The political campaign connection

Several internet users had pointed out the content creators involved in the smear campaign against Wilson were the same creators amplifying President Ferdinand Marcos Jr.’s programs and activities, with their posts sharing similar scripts, narrative flow, and hashtags. 

A Twitter user named Ashley (@elisseashley) said in a tweet on September 27 that Tiktok creators JL Torres, Sendrijas Jeff, and Indayy Ashley – who were all involved in the campaign against Wilson – posted about the purported rice program of Marcos on the same time. Ashley provided screenshots of the post; however, the videos were unavailable as of posting on the creators’ accounts. 

Twitter users @dumidyeypee and @riajose pointed out in separate tweet threads that a number of hashtags were seemingly used by these content creators.

The hashtags used were #umaarangkadangpilipinas, #BagongPilipinas, #2023Pilipinas, #progresibongPilipinas, #IbaNaAngPilipinas, and #BagongPilipinas2023. 

Among the events or programs that were observed to be amplified with the said hashtags were the Department of Agriculture’s provision of easy access to affordable loans, Kadiwa initiatives, cash aid for sari-sari store owners, Marcos foreign trips, price ceiling on rice, inflation, the new agrarian emancipation law, accomplishments of Marcos and his wife Liza Araneta-Marcos, and the Malampaya contract renewal, among others.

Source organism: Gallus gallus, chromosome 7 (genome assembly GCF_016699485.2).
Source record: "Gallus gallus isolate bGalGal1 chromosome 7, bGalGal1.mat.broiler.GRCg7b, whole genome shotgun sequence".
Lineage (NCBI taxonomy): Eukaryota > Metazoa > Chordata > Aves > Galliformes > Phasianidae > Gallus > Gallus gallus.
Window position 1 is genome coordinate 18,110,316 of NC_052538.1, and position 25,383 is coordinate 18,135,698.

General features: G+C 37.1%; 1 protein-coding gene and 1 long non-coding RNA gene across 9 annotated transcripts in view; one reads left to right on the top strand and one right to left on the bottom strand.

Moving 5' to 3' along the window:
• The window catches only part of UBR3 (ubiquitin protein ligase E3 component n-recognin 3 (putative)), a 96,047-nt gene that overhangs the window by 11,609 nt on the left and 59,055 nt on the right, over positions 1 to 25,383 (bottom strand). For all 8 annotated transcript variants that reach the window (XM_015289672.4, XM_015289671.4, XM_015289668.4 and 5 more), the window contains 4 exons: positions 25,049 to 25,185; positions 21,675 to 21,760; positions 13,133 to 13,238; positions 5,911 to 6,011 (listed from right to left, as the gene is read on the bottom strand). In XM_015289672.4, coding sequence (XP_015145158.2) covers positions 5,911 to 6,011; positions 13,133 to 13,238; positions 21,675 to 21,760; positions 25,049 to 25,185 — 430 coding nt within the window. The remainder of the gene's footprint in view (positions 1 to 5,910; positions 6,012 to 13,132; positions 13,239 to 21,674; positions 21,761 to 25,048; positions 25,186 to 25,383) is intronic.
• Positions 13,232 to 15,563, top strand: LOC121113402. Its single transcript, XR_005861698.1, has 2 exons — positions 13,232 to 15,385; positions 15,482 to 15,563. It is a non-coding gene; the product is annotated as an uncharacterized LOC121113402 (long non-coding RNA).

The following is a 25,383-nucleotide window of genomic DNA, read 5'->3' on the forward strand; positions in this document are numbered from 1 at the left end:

Tiktok user Barri_the_Legend posted a compilation of creators involved in the smear campaign against Wilson that used the above-mentioned hashtags in some of their videos. Creators included in the compilation were Sam Angela, Erol, Rolyn Jay, Aljun Lacida, Ian Charles, Indayy Ashley, and Zellqt. – Rappler.com

1 comment

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  1. ET

    Thanks to the efforts of Ms. Maggie Wilson in fighting against dis-informers. Her efforts did indeed help expose campaign funding propagandists and disinformation influencers, which is also linked to the Marcos Disinformation Machinery. As these persons are unraveled one by one, we now have a CONCRETE image of the Marcos Disinformation Machinery. Next targets? How about that of Former President Digong and VP Sara?